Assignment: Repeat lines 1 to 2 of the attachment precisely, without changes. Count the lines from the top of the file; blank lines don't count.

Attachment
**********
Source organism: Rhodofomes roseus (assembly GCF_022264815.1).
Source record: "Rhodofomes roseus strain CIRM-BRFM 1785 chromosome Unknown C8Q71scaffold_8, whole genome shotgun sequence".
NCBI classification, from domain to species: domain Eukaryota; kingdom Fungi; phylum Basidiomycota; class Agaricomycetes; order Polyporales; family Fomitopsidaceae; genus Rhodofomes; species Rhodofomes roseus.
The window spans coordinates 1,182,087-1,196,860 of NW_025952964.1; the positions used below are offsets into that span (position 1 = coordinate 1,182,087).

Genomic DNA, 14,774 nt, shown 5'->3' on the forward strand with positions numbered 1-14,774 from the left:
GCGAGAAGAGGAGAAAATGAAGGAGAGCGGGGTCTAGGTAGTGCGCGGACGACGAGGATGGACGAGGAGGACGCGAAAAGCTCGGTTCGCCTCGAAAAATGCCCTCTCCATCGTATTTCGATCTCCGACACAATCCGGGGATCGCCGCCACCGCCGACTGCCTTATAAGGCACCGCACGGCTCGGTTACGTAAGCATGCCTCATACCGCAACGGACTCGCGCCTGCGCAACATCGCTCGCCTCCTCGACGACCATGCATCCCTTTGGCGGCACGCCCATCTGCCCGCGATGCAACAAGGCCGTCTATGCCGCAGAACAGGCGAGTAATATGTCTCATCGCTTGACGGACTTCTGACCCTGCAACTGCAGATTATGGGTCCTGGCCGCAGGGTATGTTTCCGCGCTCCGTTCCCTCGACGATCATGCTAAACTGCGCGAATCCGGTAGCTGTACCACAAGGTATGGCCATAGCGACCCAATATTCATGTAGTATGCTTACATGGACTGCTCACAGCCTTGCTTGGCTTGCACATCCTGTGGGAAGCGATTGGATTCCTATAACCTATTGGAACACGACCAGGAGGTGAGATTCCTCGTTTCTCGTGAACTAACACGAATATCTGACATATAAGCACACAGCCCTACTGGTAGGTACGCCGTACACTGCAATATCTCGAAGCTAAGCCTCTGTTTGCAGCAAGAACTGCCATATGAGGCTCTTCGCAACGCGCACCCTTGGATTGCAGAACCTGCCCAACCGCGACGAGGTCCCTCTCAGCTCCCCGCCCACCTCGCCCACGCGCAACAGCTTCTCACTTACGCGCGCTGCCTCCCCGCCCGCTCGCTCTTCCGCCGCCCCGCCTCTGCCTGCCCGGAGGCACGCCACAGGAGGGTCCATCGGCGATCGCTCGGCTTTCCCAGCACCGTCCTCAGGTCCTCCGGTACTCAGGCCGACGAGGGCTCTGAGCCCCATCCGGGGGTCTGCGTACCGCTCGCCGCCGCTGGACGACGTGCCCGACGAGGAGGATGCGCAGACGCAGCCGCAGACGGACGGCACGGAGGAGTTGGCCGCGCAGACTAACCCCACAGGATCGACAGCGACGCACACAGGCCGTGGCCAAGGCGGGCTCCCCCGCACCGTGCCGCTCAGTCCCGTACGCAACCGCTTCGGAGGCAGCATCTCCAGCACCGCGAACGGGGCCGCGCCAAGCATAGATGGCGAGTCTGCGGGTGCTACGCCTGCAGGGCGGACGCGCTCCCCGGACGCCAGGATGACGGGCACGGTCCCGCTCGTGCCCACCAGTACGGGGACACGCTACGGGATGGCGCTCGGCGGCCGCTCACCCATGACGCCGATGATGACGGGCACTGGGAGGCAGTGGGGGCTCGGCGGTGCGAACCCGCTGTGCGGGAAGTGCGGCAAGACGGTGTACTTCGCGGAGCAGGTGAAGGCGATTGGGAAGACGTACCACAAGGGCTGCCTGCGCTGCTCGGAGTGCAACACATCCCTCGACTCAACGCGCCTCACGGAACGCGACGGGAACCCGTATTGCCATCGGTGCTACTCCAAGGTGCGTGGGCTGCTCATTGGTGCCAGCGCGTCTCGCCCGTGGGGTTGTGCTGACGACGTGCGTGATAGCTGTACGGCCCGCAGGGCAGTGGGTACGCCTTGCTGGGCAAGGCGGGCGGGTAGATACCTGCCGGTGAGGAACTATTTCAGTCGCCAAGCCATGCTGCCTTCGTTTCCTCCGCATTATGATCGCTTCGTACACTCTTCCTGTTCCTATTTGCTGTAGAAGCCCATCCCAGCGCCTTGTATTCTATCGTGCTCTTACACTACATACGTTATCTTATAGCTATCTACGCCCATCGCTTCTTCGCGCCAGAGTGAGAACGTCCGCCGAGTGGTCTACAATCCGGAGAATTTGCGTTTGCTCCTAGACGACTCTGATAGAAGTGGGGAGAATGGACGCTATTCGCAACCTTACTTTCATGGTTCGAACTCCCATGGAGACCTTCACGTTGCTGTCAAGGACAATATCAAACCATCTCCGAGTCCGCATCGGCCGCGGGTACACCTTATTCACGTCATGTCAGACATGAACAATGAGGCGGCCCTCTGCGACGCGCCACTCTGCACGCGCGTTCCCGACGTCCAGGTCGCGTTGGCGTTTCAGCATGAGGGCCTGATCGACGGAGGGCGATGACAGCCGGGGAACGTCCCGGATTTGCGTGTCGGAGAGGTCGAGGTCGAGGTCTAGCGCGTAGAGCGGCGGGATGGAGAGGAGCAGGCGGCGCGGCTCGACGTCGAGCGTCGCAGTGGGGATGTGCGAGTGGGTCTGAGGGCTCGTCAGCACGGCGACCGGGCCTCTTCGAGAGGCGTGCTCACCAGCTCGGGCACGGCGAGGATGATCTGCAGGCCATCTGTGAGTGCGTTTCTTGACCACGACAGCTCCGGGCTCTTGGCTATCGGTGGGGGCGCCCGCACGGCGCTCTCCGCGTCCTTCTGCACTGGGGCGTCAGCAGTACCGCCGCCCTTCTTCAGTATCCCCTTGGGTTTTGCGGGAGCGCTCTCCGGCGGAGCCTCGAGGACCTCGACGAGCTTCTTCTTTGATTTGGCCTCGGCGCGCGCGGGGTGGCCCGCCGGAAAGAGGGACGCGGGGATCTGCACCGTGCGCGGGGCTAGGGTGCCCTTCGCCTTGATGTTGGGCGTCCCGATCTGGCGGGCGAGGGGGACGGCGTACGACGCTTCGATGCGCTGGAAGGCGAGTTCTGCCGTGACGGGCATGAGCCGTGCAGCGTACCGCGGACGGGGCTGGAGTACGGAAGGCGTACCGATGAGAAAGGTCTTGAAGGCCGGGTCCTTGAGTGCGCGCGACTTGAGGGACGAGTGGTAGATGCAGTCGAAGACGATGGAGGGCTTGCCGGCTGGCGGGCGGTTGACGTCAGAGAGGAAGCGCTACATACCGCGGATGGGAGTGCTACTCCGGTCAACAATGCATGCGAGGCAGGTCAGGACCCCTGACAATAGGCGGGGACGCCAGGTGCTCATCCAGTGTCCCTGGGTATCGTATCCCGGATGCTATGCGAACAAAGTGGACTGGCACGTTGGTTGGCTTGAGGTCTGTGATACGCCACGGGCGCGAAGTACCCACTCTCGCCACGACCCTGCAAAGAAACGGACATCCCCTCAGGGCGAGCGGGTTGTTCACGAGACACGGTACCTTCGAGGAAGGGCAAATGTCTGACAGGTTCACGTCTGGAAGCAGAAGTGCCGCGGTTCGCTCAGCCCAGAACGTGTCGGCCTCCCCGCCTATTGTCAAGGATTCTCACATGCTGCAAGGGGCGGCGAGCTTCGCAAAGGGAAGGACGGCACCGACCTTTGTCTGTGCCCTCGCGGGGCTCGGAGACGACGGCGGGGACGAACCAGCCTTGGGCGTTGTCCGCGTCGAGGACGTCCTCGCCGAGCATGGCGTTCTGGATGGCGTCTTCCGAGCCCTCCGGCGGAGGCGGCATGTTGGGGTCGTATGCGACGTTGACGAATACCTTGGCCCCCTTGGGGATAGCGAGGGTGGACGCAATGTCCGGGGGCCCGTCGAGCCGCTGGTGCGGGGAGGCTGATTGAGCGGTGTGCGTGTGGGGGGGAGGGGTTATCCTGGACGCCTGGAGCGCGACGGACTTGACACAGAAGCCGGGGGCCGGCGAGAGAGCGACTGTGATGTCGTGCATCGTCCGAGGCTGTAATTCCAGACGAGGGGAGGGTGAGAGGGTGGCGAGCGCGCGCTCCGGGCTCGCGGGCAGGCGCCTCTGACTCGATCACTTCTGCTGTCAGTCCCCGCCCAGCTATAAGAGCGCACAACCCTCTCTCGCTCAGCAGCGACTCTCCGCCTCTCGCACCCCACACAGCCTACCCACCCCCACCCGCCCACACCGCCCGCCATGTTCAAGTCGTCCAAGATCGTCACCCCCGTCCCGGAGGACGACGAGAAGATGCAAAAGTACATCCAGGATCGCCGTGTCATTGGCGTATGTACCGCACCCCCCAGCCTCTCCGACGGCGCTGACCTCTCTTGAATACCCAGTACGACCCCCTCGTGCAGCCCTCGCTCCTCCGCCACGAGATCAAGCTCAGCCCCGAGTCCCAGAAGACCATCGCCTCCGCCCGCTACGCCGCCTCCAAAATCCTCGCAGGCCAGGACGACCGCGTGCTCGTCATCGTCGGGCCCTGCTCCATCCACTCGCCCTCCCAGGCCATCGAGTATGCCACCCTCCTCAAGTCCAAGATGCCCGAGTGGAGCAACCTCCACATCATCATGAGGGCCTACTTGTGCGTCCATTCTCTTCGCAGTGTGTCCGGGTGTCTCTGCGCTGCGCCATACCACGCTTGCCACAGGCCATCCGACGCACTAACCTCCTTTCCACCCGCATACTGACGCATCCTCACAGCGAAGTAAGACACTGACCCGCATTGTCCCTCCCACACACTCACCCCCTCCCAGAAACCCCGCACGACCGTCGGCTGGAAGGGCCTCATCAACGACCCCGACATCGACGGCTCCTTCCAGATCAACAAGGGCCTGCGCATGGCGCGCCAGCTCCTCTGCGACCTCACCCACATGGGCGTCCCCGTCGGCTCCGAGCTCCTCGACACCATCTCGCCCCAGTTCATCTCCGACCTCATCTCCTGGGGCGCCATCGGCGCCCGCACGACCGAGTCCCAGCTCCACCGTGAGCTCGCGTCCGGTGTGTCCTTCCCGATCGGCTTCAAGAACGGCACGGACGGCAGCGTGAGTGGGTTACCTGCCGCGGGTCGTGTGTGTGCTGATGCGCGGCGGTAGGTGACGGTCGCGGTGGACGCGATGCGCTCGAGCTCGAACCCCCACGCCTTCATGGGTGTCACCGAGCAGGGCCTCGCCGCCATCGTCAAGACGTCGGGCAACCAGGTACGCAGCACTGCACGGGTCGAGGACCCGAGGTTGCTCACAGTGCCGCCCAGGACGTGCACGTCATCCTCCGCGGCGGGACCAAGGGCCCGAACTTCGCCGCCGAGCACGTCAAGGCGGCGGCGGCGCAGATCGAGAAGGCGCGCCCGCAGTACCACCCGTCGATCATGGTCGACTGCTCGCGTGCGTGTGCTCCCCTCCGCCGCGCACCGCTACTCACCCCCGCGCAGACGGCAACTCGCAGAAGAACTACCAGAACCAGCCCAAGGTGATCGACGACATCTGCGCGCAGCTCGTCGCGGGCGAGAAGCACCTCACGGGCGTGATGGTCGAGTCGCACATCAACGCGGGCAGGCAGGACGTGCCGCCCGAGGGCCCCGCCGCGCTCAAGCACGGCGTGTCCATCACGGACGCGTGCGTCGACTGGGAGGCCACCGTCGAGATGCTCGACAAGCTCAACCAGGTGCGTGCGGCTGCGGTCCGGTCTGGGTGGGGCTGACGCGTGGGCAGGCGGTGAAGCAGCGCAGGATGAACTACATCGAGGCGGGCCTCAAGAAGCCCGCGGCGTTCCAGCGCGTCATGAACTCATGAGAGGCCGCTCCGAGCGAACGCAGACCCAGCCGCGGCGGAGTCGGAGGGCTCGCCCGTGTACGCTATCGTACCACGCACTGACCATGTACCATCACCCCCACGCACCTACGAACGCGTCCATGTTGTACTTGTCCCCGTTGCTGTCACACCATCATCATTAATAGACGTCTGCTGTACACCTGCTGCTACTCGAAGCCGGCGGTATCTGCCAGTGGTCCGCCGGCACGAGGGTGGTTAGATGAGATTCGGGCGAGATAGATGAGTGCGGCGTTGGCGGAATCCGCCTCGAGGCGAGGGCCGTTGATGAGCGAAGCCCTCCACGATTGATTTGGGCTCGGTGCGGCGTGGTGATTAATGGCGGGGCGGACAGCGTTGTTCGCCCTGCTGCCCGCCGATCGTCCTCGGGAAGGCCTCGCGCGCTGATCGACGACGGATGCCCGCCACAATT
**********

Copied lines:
Source organism: Rhodofomes roseus (assembly GCF_022264815.1).
Source record: "Rhodofomes roseus strain CIRM-BRFM 1785 chromosome Unknown C8Q71scaffold_8, whole genome shotgun sequence".